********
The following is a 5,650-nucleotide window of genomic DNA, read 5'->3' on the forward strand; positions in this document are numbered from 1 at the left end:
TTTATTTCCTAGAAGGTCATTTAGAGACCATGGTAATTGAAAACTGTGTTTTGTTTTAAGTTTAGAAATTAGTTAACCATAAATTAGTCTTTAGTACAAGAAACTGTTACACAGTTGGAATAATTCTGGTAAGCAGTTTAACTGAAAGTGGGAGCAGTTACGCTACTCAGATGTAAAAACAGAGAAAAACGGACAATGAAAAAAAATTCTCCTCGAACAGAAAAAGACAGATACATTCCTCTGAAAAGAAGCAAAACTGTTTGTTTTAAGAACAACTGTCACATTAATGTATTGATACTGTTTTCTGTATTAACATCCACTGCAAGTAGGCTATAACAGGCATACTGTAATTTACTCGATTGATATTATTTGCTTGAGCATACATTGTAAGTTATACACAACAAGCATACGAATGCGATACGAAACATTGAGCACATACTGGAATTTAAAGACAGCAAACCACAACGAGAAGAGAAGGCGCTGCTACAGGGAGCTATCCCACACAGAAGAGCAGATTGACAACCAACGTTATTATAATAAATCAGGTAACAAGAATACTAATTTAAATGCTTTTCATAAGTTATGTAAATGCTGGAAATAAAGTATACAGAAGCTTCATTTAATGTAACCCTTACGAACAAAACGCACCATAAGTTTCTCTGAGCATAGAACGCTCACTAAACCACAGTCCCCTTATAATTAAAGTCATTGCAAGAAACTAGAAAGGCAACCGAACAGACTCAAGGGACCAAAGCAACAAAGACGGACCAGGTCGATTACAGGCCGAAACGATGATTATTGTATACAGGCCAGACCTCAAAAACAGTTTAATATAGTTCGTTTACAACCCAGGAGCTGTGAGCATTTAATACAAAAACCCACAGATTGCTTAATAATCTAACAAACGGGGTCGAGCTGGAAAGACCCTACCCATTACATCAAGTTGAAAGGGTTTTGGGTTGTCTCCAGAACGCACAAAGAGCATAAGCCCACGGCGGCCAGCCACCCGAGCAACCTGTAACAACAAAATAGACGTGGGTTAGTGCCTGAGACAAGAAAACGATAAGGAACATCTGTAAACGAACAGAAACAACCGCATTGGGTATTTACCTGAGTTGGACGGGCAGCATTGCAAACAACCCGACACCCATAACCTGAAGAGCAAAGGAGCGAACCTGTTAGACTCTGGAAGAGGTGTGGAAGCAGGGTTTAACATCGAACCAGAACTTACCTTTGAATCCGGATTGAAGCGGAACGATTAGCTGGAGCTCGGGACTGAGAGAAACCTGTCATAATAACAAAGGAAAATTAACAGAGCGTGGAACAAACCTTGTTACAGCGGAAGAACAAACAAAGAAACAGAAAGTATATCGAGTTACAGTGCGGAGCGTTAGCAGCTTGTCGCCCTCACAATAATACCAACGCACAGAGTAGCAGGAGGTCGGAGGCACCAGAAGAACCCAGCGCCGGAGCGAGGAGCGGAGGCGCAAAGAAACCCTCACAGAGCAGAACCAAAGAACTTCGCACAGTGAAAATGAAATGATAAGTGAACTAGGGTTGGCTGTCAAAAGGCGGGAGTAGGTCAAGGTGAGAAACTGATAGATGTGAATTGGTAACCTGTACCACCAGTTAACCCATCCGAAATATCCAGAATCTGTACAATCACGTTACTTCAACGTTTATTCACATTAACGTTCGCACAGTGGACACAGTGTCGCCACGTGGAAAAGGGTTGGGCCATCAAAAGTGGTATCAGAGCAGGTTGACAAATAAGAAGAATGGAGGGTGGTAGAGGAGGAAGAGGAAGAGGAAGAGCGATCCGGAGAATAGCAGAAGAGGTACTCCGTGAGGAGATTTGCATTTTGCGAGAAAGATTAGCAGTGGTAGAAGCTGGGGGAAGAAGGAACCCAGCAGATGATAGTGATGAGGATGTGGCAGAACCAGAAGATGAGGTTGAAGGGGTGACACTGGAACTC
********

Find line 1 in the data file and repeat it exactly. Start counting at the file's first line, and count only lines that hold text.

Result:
The following is a 5,650-nucleotide window of genomic DNA, read 5'->3' on the forward strand; positions in this document are numbered from 1 at the left end: